Friday, November 23, 2012


One of the high points of my life was the conference Famoksaiyan: Decolonizing Chamorro Histories, Identities and Futures. It was a gathering, the first of its kind, which I helped organize in San Diego in 2006. Chamorros living in the United States have for long held gatherings and formed organizations to keep their cultural and family ties. These organizations would focus around shared village ties or the Chamorro calendar, and so each year there are village patron saint fiestas and Liberation Day events from California to Nebraska to Florida.

While these gatherings would be fun and help families keep their ties even across great distances, they were hardly political affairs. They were meant to celebrate Chamorros as a social, cultural and religious group, and so more serious topics affecting Chamorros weren’t usually discussed. Myself and several other Chamorros attending college in the states decided that we wanted to create a space where Chamorros, especially i manhoben, could talk about political concerns such as Chamorro access to health care, militarization, war reparations, decolonization, language revitalization. 

The term “Famoksaiyan” can have many meanings in Chamorro due to the dual meaning of the term “poksai.” We translated it to mean the place to nurture and grow, or the time to paddle ahead, We invited everyone we could get ahold of to come to the meeting. We anticipated only a handful of people would show up, and were amazed when we had more than 70 people, primarily young college age Chamorros attend. The conference was held over two days, divided into different panels, where Chamorro activists and scholars and students presented their research or thoughts on improving Chamorro access to health care, learning about the military buildup, helping more Chamorros get graduate degrees, decolonization as a political and personal process and how to tell our own histories. 

For those who were there it was such an inspiring experience. Some of them had driven hours to get there, others had flown from the other side of the country, all at their own expense. They came because they were looking for a critical community. They felt like they were the only Chamorros in their family, in their community who seemed to care about certain issues. When they would try to talk to family members about political status, they would be told to be quiet or who cares? When they would talk about wanting to learn Chamorro they would be told to learn Spanish or Japanese instead. 

Most everyone who gathered at Famoksaiyan was young, but a few elders did show up. One of them stood out more than the rest. He was a retired soldier, a member of Nasion Chamoru and a passionate advocate for the perpetuating of the Chamorro language. When we all came together for the final session to thank everyone and say goodbye, we decided to sing Fanohge Chamoru. This elder came to the front of the group and told us that we had one more song to sing before we left. Titled “Kottura-ta” it was a song that most there weren’t familiar with, and I admit I only knew the chorus at that time. This elder began to sing it, verse by verse, and the rest of us swayed back and forth, coming in for parts that we knew, but simply enjoying the moment.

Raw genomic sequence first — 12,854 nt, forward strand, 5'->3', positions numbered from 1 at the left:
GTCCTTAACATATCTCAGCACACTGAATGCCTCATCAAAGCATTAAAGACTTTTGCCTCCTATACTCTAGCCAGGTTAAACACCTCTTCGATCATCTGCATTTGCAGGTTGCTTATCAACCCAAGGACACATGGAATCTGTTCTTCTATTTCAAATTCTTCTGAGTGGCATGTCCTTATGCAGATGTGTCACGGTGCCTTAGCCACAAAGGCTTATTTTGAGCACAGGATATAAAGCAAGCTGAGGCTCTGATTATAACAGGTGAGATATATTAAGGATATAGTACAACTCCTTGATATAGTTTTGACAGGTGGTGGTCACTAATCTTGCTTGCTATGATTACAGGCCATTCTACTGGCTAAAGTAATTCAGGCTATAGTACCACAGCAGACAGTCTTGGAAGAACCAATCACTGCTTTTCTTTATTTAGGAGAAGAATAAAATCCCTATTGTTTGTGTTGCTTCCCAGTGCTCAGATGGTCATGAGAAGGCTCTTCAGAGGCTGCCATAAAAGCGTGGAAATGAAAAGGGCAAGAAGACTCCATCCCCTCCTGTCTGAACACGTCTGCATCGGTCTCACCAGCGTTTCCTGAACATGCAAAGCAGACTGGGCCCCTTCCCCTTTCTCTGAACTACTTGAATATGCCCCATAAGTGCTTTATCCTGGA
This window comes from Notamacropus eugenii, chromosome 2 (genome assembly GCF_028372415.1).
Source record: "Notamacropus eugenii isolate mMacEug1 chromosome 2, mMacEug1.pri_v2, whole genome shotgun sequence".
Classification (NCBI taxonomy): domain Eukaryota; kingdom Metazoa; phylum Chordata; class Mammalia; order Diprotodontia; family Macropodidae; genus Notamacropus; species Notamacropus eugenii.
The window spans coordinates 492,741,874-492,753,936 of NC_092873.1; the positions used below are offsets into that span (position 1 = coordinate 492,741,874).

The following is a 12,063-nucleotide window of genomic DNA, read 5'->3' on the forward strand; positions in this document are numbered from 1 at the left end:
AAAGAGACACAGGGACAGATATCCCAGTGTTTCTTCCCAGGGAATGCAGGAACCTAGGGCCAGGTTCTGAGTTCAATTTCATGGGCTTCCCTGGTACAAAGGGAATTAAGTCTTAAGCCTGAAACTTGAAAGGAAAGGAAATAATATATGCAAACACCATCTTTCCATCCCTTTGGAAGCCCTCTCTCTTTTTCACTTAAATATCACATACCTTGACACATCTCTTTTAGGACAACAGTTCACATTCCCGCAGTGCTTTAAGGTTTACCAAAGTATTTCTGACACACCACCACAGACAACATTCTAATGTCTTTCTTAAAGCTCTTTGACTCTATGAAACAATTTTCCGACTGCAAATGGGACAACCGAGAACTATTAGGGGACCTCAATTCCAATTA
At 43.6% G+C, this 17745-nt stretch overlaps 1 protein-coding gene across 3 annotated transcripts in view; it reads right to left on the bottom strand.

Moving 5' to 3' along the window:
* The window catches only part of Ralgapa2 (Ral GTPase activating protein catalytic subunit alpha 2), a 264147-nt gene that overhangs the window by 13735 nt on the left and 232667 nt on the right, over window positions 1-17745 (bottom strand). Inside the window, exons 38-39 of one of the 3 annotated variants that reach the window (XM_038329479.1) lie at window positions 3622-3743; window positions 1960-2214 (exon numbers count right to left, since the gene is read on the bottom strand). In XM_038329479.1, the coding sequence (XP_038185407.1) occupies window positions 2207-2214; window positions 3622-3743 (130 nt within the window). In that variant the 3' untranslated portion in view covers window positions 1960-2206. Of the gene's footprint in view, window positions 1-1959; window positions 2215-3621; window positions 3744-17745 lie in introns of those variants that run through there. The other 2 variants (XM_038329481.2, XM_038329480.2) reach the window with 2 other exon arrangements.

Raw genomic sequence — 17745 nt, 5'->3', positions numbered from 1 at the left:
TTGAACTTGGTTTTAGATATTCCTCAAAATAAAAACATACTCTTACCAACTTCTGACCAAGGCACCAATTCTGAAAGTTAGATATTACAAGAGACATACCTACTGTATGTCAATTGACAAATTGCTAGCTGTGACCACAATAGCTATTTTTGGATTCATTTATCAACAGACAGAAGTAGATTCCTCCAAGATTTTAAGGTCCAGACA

The lyrics to the song are simple but beautiful and it was perfect for a youth meeting. They are both a call to action and a call to respect. In the first verse, the young Chamorros are told that life on this island is hard and so they must respect their teachers and take their education seriously. In the second verse the young people are told to keep firm in their beliefs, especially when demanding your rights. The chorus strings all of this together, reminding them of the importance of their language and culture, and the importance of standing strong and tall. 

In times of difficulty and struggle I remember that moment and I remember those lyrics. For those interested, I have typed them up below:

Famagu’on, atende mo’na eskuelan-miyu
Sa’ i lina’la’ mampos makkat gi tano’-ta
Ekungonk yan en fanmanosge gi sainan-miyu
I ma’estra yan i ma’estro

Kuttura-ta gof impottante
Mo’na siha gi tiempo
I lengguahi-ta mungga ma na’falingu
Prutehi todu mo’na famagu’on i tano’
Ya ta sangan todu, Fanohge Chamoru

Pinasensia todus hit na klasin taotao
Direcho-ta ayu ha’ ta gagagao
Famagu’on na’fitme mo’na hinenggen-miyu
Kuttura-ta ta onra todu i tiempo


Hannah Sablan said...

Hi, my name is Hannah Sablan and I grew up on Guam my whole life. As a child, this was a song that was sung to me and now I vaguely remember it. Now that I am older and in college, this song has really been on my mind and I am so glad that I found your blog with the typed lyrics. Do you by chance have or know of a recording of this song?

Si yu'us ma'ase,

Michael Lujan Bevacqua said...

One of my students told me they were able to find it on Youtube. I know it is also included in the Chamorro karaoke sets.


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